A few days back I met that, oh, so elusive creature for the first time; a white, Republican Christian evangelical man. Why do I call this stratum of American society a rare one?
Well, because I’ve never met one in my entire life. It seemed that the only Americans I’d ever met were extremely liberal…and thus probably Democrat.
I’d hate to lump every American in a certain party; however, you can’t blame me for thinking thus. It seemed that everyone I met thought that the last eight years were a disaster.
But I’d finally caught a glimpse of the flip side of the coin.
I’d only seen a specimen of this political animal on CNN and the 700 Club program hosted by Pat Robertson (a former Republican presidential hopeful from a few years back).
I’d hear all the vitriol and conspiracies they were sprouting and think to myself, “these guys have a few screws loose….maybe if they left their little cocoon and went into the real world they’d change their views”. Well, I was mistaken.
I know that if someone is a guest at your home you aren’t supposed to make him uncomfortable, but I couldn’t resist the temptation to start having a talk. A political talk a.k.a “why are you guys so crazy”?
“Why do you love carrying guns around…why is Bush so crazy…”, and the best one of all, “what do you think of Barack Obama”?
His answers were sometimes surprising. He thought that George Bush Jr. was not a very good president…then confused everything by saying that all American politicians were liars, corrupt and incompetent.
Okay then. What about hope of the entire third world, the great Sen. Obama? He wasn’t too sure of the young chap…he had too many ‘funny’, firebrand black people around him like Revs. Jesse Jackson, Wright and Louis Farrakhan.
Hmm… I’d hate to think that he was simply being racist so I held my fire. Then we started talking about guns. He proudly said that he had ‘only’ three guns that he used to hunt with or shoot the first guy that tried to break into his house at night.
The US is one of the very few nations in the world that allow the possession of firearms; the ‘right to bear arms’ is actually incorporated in their constitution. “But hey,” I countered, “wasn’t that article added because, at the time of its enactment, the United States didn’t have a standing army and the militias were the only defence against the British Redcoats”?
“Yes,” he informed me, “however, guns were given to people so as to avert any attempt by the government to impose a dictatorship on the people. Look at what is happening in Zimbabwe. If people had guns, they wouldn’t be so terrorized by the ZANU-PF machine”.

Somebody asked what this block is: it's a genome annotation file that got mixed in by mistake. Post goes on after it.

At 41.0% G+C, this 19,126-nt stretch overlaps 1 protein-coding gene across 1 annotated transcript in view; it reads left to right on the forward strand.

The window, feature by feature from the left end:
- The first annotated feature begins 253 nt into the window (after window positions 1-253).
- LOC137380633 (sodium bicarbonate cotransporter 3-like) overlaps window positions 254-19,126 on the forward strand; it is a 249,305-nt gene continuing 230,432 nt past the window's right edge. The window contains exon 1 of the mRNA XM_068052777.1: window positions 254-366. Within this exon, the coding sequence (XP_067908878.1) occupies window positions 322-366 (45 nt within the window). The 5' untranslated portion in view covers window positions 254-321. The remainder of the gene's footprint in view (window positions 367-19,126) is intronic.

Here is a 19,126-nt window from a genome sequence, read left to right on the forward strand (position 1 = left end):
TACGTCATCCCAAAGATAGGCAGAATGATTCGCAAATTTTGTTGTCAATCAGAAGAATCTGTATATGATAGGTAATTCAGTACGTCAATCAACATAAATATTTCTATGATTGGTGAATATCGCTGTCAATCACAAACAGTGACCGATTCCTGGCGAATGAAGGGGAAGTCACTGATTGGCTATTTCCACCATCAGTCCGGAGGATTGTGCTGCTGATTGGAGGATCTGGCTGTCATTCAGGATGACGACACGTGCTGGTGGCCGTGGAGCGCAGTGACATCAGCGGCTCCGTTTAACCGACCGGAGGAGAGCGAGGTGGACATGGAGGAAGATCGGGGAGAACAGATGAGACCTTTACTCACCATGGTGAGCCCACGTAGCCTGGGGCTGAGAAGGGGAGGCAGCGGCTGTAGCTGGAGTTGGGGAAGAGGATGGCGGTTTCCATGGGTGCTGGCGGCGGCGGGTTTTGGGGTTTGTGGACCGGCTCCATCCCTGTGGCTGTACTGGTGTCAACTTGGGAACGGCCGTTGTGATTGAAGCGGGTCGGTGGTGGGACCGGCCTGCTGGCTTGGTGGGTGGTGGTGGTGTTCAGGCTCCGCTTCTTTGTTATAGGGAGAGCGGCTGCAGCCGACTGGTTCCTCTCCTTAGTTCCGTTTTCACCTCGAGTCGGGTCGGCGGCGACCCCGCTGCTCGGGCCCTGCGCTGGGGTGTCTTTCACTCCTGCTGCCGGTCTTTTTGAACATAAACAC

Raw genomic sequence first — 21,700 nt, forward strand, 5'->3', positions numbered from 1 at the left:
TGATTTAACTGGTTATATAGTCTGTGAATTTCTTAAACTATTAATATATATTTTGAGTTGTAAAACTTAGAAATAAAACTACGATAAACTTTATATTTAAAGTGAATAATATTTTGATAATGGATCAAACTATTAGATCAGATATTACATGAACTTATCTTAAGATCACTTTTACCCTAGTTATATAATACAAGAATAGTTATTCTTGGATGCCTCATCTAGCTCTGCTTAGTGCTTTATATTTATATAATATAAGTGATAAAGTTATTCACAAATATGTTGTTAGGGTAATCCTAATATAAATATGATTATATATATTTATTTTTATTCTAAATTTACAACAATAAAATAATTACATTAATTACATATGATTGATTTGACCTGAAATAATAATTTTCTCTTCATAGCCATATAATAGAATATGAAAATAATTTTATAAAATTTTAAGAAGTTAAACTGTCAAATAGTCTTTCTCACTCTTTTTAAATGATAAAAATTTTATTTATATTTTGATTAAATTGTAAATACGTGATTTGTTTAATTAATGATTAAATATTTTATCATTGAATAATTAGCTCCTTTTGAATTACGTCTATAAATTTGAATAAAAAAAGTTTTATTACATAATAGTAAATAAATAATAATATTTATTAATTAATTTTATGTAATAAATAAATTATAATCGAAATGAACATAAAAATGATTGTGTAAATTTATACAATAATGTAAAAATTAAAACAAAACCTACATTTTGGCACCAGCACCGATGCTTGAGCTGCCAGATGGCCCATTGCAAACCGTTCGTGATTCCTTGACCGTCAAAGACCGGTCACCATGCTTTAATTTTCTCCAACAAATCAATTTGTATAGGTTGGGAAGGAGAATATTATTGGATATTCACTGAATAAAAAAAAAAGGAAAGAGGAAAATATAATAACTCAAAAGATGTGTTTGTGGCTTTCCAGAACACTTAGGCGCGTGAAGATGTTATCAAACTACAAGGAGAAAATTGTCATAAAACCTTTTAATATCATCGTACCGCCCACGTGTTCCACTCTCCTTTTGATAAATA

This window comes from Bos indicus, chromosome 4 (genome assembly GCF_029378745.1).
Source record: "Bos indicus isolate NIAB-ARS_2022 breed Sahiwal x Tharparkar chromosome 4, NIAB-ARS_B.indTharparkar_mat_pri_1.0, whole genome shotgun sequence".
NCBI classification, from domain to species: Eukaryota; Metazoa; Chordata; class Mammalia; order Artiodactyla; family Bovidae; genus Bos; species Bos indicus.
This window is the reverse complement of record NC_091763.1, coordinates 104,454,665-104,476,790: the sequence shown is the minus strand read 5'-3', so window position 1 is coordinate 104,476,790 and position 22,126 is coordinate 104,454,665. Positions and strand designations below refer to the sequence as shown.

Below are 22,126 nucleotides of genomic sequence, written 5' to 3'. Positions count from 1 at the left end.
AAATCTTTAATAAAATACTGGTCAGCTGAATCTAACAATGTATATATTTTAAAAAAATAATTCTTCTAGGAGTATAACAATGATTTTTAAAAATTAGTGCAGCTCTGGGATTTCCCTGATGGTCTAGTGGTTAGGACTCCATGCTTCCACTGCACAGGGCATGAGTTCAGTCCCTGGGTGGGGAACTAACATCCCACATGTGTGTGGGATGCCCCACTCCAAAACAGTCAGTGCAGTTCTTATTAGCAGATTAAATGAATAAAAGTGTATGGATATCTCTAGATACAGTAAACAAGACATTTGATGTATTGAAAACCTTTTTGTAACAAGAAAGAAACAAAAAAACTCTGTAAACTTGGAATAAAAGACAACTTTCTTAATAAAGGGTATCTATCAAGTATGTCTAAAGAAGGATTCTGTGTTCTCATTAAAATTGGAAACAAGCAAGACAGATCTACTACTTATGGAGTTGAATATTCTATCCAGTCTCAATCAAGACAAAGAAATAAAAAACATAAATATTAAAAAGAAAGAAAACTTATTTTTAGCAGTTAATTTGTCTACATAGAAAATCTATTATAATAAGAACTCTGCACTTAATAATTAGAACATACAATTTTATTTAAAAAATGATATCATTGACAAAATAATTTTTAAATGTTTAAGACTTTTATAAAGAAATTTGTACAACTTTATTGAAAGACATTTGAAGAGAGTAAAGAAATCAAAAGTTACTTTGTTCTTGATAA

Wow. I’d never thought about that. I’d never thought the right to bear arms would be a protection against your very own government. It seems as if the writers of the American constitution believed that, under no circumstance, could the government be trusted to do the will of the people and the only way that the government could be kept in its place was by having a well armed populace.
So, here is the pro-gun hypothesis; unless you have a few firearms, the government will use its superior firepower to oppress its people with draconian measures meant not to protect its citizens, but to entrench itself. In other words, the government is something to be afraid of and not a body that can protect you from evil doers and those who want to take your freedoms away.
I personally believe that that kind of pessimism should be resisted. Why should government necessarily be bad? I mean, if government is necessarily bad, then politicians have no reason to be held in high esteem. In fact, using that hypothesis, why should I even pay taxes if the government is only going to use them to oppress me?
If we follow the argument to its natural conclusion, the question should be, ‘why have government in the first place anyway’?
But like I wrote earlier, the premise of this argument is flawed. Governments don’t oppress; it’s people who oppress.
Therefore, the way to ensure that governments don’t oppress is to make sure that politicians have a moral compass so strong that they seek office to improve people’s lives and not just to collect hefty paychecks.
Look at Rwanda’s government today. Despite the challenges it faces, it’s giving its citizens hope for a better future. Take a look back at pre-1994; the government was actively killing its people. What changed?
The people at its helm. Politicians must govern well because it’s a noble calling, not because the people have guns pointed at their heads.